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Houston Comptroller projects $27M budget surplus for fiscal year 14

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Houston's Comptroller Ronald Green preparing to report on City finances to Houston City Council April 9 2014
Houston's Comptroller Ronald Green preparing to report on City finances to Houston City Council April 9 2014
Marc Pembroke
Comptroller Green (left) and Finance Director Dow report to Council Apr 9 2014
photo by Marc Pembroke

In his monthly report to Houston City Council Wednesday April 7, Comptroller Ronald Green reported 27 million budget surplus for the fiscal year. The monthly financial report included both an increase in property and sales tax revenues over projections and substantial reductions in several departments. Finance Director Kelly Dow's report was based on 8 months of actual figures and 4 months of projections. In accordance with rules adapted earlier for the current budget, any surplus will be carried over to next year.

The report was welcome news since unexpectedly high overtime costs for the Houston Fire Departments had raised concerns earlier this year, and estimates for next year suggest a deficit of as much as $85 million. But contracts negotiations with the Police, Fire and Municipal employees unions are still under way, and the city does not yet have the annual charge for the Firemen's' pension. View and download the Comptroller's Office Reports..

Council member Martin asked if there was a risk of higher last-minute spending before the end of June. Mr. Dow explained that he expected no major change in the last quarter of the fiscal year. He believed the surplus could be slightly higher than $27 million. The Mayor explained that Houston does not have a “spend it or lose it” rule, meaning that departments are not threatened with budget reductions if they operate at less than their projected budgets. Consequently, there is no incentive for them to depart from current below-budget spending. View or download Annual and monthly Municipal Budget and reports on-line.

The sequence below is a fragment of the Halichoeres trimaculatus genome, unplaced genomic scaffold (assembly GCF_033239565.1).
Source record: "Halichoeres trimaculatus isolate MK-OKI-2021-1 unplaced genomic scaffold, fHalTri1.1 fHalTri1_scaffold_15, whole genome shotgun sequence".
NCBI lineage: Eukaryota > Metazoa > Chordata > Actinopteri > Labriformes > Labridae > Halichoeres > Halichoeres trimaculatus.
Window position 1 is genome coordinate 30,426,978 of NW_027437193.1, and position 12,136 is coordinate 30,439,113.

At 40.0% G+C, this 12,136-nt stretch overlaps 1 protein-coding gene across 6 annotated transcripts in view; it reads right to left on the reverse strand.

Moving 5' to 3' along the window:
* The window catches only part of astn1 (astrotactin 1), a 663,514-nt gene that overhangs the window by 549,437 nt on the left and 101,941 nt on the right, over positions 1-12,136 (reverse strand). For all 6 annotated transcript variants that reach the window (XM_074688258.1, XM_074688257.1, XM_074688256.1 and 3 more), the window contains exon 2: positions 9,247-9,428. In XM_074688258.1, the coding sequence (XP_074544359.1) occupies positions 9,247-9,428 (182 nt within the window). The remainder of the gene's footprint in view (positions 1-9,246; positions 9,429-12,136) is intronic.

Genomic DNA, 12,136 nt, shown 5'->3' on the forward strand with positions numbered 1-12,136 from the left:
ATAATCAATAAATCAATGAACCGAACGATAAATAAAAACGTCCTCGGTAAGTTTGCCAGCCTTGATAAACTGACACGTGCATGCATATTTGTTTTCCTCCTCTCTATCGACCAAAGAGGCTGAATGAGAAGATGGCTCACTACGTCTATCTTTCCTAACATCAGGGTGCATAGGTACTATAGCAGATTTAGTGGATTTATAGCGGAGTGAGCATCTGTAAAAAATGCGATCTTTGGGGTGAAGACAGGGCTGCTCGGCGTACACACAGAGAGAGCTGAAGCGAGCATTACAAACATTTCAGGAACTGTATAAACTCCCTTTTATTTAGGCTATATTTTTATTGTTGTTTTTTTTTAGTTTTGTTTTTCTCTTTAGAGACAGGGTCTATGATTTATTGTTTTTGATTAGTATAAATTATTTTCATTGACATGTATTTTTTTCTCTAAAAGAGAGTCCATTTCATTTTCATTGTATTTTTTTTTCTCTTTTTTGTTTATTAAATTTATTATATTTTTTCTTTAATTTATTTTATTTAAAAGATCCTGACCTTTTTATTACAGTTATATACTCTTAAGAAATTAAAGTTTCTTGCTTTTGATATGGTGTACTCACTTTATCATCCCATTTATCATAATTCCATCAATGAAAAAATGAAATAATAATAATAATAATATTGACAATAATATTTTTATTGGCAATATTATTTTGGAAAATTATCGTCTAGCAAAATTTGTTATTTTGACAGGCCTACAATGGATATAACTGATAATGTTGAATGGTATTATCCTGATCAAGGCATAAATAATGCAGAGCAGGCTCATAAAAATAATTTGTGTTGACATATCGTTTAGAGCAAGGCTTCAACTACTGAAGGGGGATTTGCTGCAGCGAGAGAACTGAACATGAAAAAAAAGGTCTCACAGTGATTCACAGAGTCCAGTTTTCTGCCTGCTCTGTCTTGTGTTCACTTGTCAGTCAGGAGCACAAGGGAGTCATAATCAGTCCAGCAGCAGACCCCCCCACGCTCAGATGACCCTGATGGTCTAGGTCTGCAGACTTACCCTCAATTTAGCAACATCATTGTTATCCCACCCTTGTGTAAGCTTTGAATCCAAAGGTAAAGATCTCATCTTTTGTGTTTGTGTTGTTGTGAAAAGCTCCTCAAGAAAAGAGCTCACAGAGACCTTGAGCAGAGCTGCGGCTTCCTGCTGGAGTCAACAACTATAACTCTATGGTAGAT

Council Member Bradford asked for clarification on the reason for the surplus. Comptroller Green explained that the primary change was higher-than estimated sales tax revenues. Council member Costello, chairman of the Finance Committee, pointed out that the debt of the city has shown a significant reduction, largely because of the change to the “pay as you go” approach to financing infrastructure improvements under Rebuild Houston. The Mayor noted that no other major city in America has experienced a similar debt reduction